>>>> When have I ever argued in favor of drug prohibition? Are you confusing 
>>>> me with one of the Right-Wingers?
>>>>
>>>>
>>>> When and where did I ever argue that you were in favor of drug 
>>>> prohibition?
>>>>
>>>> I as just saying that your argument in favor of astrology contained the 
>>>> same logical mistake than the one which figure in basically all papers in 
>>>> favor of prohibition. I did reply and explain at that time.
>>>>
>>>
>>> Oh, sorry, I read it as 'my' argument for drug prohibition. Must be the 
>>> drugs ;) 
>>>
>>>
>>>> You do a lot of mistake in logic.
>>>>
>>>
>>> Maybe. But that may not be important. That might be an irrelevant 
>>> distraction to an underlying thesis which is sound.
>>>
>>>
>>>
>>> That is an argument per authority. It is obvious that the validity of 
>>> argument is what count, if not it is only propaganda.
>>>
>>
>>  Logic may not be able to realize the deeper issues of subjectivity. If 
>> logic is subtly bent in the right places (and I don't know that mine is, 
>> but you accuse me of that), then it might illuminate important areas which 
>> logic cannot reach. The intuition pump is exactly what you do want.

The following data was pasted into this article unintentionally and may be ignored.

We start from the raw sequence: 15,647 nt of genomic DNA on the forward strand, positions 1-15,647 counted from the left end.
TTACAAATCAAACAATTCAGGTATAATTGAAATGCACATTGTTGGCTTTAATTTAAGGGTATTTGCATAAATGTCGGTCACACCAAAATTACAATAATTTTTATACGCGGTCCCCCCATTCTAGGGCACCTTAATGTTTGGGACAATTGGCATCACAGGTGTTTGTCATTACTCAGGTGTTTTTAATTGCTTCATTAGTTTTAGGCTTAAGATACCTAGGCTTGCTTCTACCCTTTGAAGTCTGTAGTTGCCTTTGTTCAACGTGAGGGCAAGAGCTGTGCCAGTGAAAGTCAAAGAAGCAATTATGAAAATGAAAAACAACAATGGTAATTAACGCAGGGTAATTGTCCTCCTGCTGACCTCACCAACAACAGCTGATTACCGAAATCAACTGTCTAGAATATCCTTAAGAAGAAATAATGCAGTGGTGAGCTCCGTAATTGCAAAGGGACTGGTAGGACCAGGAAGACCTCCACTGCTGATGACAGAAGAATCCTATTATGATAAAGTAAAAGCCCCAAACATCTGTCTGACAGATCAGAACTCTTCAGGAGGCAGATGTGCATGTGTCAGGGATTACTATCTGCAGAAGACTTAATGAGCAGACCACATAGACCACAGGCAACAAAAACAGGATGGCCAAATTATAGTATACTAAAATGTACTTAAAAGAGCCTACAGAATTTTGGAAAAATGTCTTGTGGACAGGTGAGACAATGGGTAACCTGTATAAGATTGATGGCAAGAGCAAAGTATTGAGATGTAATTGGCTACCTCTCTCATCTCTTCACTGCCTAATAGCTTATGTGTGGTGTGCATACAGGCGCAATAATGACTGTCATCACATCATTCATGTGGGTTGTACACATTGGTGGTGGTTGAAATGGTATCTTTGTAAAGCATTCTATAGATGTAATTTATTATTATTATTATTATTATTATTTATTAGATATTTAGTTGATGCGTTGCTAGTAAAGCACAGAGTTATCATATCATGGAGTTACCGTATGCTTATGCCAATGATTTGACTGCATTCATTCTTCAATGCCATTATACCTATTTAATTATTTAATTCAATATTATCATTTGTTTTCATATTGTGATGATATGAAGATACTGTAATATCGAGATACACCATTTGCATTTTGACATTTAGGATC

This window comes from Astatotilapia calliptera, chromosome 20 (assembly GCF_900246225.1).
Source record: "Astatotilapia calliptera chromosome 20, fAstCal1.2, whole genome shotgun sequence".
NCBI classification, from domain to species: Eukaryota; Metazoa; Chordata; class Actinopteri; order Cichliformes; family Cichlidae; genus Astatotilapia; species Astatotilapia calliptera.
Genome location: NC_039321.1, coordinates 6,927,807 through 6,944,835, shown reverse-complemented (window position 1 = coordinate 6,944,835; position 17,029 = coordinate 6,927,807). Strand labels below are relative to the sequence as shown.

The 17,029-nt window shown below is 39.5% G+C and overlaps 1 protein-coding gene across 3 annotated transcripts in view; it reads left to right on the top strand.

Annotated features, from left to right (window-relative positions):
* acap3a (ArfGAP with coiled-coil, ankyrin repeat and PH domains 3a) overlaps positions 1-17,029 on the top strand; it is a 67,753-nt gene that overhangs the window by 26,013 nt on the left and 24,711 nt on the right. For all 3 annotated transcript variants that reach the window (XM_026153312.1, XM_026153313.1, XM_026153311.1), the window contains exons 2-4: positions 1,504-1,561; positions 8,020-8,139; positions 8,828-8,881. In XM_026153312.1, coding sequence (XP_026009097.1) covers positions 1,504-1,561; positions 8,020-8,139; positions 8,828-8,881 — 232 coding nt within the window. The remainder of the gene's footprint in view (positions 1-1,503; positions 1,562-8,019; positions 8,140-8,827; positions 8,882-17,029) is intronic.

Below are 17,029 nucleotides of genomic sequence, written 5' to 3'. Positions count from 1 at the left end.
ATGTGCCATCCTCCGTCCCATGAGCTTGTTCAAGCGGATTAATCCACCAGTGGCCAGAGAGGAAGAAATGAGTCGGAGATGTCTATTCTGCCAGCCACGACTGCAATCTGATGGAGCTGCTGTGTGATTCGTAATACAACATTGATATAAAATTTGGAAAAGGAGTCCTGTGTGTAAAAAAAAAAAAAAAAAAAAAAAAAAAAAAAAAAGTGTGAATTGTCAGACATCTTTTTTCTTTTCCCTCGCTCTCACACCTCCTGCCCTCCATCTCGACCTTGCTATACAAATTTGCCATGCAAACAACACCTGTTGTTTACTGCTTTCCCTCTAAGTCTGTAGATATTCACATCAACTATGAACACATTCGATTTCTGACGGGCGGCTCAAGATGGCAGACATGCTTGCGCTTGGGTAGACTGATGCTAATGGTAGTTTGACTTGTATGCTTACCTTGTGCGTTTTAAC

>>
>>
>>>
>>>
>>>
>>>
>>>  
>>>
>>>>  You take special sample and conclude from that. Today you said once 
>>>> again: "No computer I have ever worked on has ever been conscious of 
>>>> anything that it is doing. ...", like if that was an argument against the 
>>>> idea that a computer *can* support some experience.
>>>>
>>>
>>> The only reason that I argue that a computer cannot support experience, 
>>> is because experience is not based on something other than itself.
>>>
>>>
>>> This might be phenomenologically true in other theories, by justifiable 
>>> reason. 
>>>
>>
>> I am saying that it is ontologically true. Not talking about our own 
>> experience, but the principle of experience in general - it makes no sense 
>> as a function of any other phenomenon.
>>  
>>
>>>
>>>
>>>
>>>
>>> I don't take the fact that computers are not conscious as an argument 
>>> that they can't be, only that it should be a clue to us that there is 
>>> something fundamentally different about logic circuits then zygotes. 
>>>
>>>
>>> Racists says similar thing about Indians, black, etc.
>>>
>>
>> But all races and racists will save their own children from a burning 
>> building before they save a computer...even a really nice supercomputer.
>>  
>>
>>>
>>>
>>>
>>>
>>>
>>> I have gone over the reason why computers qua computers will never have